6/12/2008


Legislation that provides students in Florida more opportunities to earn college degrees was approved during the 2008 state legislative session and signed by Gov. Charlie Crist at a signing ceremony held June 12 in the Mattie Kelly Fine & Performing Arts Center at the Northwest Florida State College main campus Niceville.

As a result of the new law, nine community colleges, including Okaloosa-Walton, are eligible to expand more easily the number of bachelor's degree programs they offer, allowing more students in Florida to access higher education degrees, especially in academic areas where the demand for educated workers is exceeding the supply. These programs are to be more affordable and cost-effective than those offered at the state university level - a benefit to both the taxpayers and the students.

OWC has offered bachelor's degree programs since 2004 and currently more than 600 students are enrolled the college's baccalaureate degree programs in Project Management and Nursing. As OWC offers more four year degrees in fulfilling its new role as a state college, students will benefit from the opportunity to have accessible, low cost baccalaureate degrees that meet their aspirations as students and meet the needs of higher education in Florida. Two new Bachelor of Science degrees in Teacher Education - Elementary Education and Middle Grades Math and Science Education - begin at OWC in August, 2008. OWC was approved by the Florida Department of Education to develop bachelors degrees in 2003 and was accredited as a level II baccalaureate degree granting institution by the Commission on Colleges of the Southern Association of Colleges and Schools the same year.

BACKGROUND ON SB 1716:
A number of states, including Florida, recently have begun providing options for their community colleges to award baccalaureate degrees for more of their citizens to be able to obtain postsecondary education beyond the associate degree level. Florida's community colleges have been in the forefront of developing baccalaureate degree programs to meet critical regional workforce needs, particularly in teaching, nursing, and applied sciences. However, Florida is still falling short in its production of graduates with bachelor's degrees to fill the state's critical workforce needs.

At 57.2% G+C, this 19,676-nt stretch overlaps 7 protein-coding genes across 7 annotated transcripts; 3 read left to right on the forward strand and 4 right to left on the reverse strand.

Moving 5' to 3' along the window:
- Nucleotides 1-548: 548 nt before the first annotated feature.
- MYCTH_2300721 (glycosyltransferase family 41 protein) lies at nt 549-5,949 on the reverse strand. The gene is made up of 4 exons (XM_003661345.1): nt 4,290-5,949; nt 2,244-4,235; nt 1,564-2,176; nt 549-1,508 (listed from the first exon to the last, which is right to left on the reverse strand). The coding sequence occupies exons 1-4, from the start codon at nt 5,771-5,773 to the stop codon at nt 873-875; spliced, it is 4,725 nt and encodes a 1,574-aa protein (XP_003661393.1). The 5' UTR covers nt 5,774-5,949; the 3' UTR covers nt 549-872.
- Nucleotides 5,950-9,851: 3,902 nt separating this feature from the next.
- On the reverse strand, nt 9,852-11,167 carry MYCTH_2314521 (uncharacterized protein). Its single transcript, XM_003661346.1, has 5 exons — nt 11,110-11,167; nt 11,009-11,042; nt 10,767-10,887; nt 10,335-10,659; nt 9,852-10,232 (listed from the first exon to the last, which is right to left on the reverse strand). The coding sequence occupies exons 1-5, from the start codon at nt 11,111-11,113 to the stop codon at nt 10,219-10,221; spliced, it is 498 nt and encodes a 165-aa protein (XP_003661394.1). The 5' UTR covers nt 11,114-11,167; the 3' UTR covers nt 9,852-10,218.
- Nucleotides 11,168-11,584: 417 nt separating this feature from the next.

RECENT HISTORY:
In 1998, several education reports were published identifying access to baccalaureate degrees in Florida as a significant problem and recognizing Florida's community colleges as a viable solution. In 1999, the Legislature authorized community colleges to seek approval to grant baccalaureate degrees in areas of high demand. In 2001, the Legislature authorized St. Petersburg College to grant baccalaureate degrees in nursing, education, and information technology; and codified a process for community colleges to seek approval by the State Board of Education (SBE) to grant baccalaureate degrees in limited areas. In 2002, the SBE granted such approval to Chipola and Miami-Dade; and in 2003, to Okaloosa-Walton. In 2004, St. Petersburg College awarded the first community college baccalaureate degrees in the state. From 2004 through 2006, this ad hoc process continued, resulting, by Spring 2006, in seven community colleges approved to offer a total of 30 baccalaureate degrees. In 2007, the Pappas Consulting Group published its analysis of the State University System, with recommendations for improvements. The Pappas report noted that Florida has the largest number of community colleges offering baccalaureate degree programs in the country; that the state should place more emphasis on increasing these degrees; and that there are advantages to the community college baccalaureate degree as a way for more students to access higher education in Florida.